Climate change: Lower Thames Crossing CO2 impact figures revealed

By Roger Harrabin
BBC environment analyst

Media caption,
A video released in 2018 showed the original plan for the crossing in virtual form

A new tunnel linking Kent and Essex will create five million tonnes of carbon dioxide (CO2), figures suggest.

Estimates say building the Lower Thames Crossing (LTC), a flagship project in the UK's roads programme, will emit 2 million tonnes of the greenhouse gas.

Meanwhile, traffic created by the road is expected to generate another 3.2 million tonnes over 60 years.

Environmentalists say the statistics make a mockery of the prime minister’s claim to lead on climate change.

A government report published in March provisionally estimated the UK's net carbon emissions in 2019 to be 351.5 million tonnes.

The Thames crossing is said to be the UK's biggest roads project since the M25.

Ministers say the scheme, supported by the CBI and the AA, will bring a huge economic boost on both sides of the river and relieve congestion on the orbital motorway.

But the emissions figures, obtained through a Freedom of Information request after Highways England initially declined to release them, have angered environmentalists.

Campaigners say the tunnel should never have been proposed without a debate on the projected CO2 impacts, and have demanded the government freeze all projects that will increase emissions.

PM 'making mockery of promises'

Environmentalists have been campaigning for the Highways Agency to publish a CO2 analysis of its full road-building programme.

Other schemes will also generate CO2, such as the planned Stonehenge tunnel, which is expected to create half a million tonnes during construction.

Chris Todd, from green group Transport Action Network, told BBC News: “If the government is serious about tackling climate change, it can't keep ignoring the emissions roads are causing".

Boris Johnson, who will host a global climate conference on Saturday, has pledged to cut the UK’s emissions by 68% against 1990 levels) by the end of this decade.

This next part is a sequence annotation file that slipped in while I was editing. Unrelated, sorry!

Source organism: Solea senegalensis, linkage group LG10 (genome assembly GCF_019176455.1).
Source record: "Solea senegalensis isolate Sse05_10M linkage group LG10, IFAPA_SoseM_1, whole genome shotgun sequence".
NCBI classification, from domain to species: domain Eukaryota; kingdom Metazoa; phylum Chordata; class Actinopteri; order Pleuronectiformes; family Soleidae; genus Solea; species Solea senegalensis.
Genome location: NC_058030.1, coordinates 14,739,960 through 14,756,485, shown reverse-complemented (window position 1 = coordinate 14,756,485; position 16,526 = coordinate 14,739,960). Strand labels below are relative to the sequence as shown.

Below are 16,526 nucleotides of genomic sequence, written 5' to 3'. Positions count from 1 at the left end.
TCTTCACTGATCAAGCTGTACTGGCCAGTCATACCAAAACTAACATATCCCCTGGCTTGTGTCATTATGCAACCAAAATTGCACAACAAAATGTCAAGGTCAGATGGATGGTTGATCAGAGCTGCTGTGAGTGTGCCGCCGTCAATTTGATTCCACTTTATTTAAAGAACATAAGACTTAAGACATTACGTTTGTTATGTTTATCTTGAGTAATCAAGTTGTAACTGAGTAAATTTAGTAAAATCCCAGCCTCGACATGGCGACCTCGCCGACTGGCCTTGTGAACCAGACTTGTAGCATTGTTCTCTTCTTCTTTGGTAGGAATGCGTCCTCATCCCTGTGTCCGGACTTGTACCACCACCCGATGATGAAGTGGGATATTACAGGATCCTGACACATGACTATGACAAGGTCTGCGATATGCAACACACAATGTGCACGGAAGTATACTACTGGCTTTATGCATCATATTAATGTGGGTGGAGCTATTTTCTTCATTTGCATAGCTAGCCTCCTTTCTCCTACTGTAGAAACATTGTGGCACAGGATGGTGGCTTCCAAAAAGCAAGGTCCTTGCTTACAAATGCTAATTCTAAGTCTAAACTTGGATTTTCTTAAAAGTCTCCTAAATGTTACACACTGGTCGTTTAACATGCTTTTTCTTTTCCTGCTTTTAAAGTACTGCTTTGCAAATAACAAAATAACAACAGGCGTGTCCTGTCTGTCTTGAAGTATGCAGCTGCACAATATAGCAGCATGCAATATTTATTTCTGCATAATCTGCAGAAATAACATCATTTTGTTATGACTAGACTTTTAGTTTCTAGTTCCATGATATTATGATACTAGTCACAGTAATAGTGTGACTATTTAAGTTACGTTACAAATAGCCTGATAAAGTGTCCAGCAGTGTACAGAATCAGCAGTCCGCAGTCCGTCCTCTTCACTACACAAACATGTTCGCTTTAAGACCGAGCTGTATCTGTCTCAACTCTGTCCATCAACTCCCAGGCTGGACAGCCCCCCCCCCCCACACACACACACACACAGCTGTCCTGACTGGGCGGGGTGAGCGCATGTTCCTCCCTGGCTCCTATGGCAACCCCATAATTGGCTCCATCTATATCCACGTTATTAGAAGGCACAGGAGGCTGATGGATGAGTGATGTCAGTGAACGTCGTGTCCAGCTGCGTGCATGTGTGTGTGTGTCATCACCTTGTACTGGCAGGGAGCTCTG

He’s encouraging other nations to follow suit with ambitious offers as the climate warms.

Mr Todd said: “We welcome greater ambition from the PM on the international stage, but it’s very easy to make announcements without taking action – and right now transport policy is making a mockery of his promises.”

The eventual CO2 outputs for the roads should be lower than projected because of the advent of electric cars. But campaigners point out that making and running EVs still takes a great deal of energy and resources.

Mega projects, mega emissions

Image source, Highways England
Image caption,
The tunnel, shown here in a computer-generated image, is designed to reduce congestion elsewhere

This row is part of a bigger critique of the UK’s whole infrastructure programme.

The Prime Minister is an enthusiastic supporter of eye-catching concrete-heavy projects. But these typically carry a high carbon cost.

Meanwhile other less telegenic forms of infrastructure create more jobs than mega-projects, and quickly start to save CO2 emissions overall.

Refurbishing homes, for instance, is estimated to create four times more jobs than road building.

Improving broadband can take cars off the road, according to the AA, by improving employees' ability to work from home.

This also meets the wish of Transport Secretary Grant Shapps, who says more people need to switch away from their cars.

In his recent statement, the Chancellor promised £27bn to roads, £100bn to HS2 and just £1bn next year for his Green Homes Grant to insulate dwellings.

A Highways England spokesperson told BBC News: "The Lower Thames Crossing is the UK’s most ambitious roads project in a generation, which will add billions to the national, regional and local economies by almost doubling road capacity between Kent and Essex and reducing delays.

“But it will also impact on the environment and minimising this impact is a key priority for us. Our proposed design includes the UK’s longest road tunnel as it offers the best possible local environmental benefits,

“However, tunnels by their nature require large volumes of concrete with a high carbon footprint.”

Highways England told BBC News it has changed construction methods to reduce emissions.

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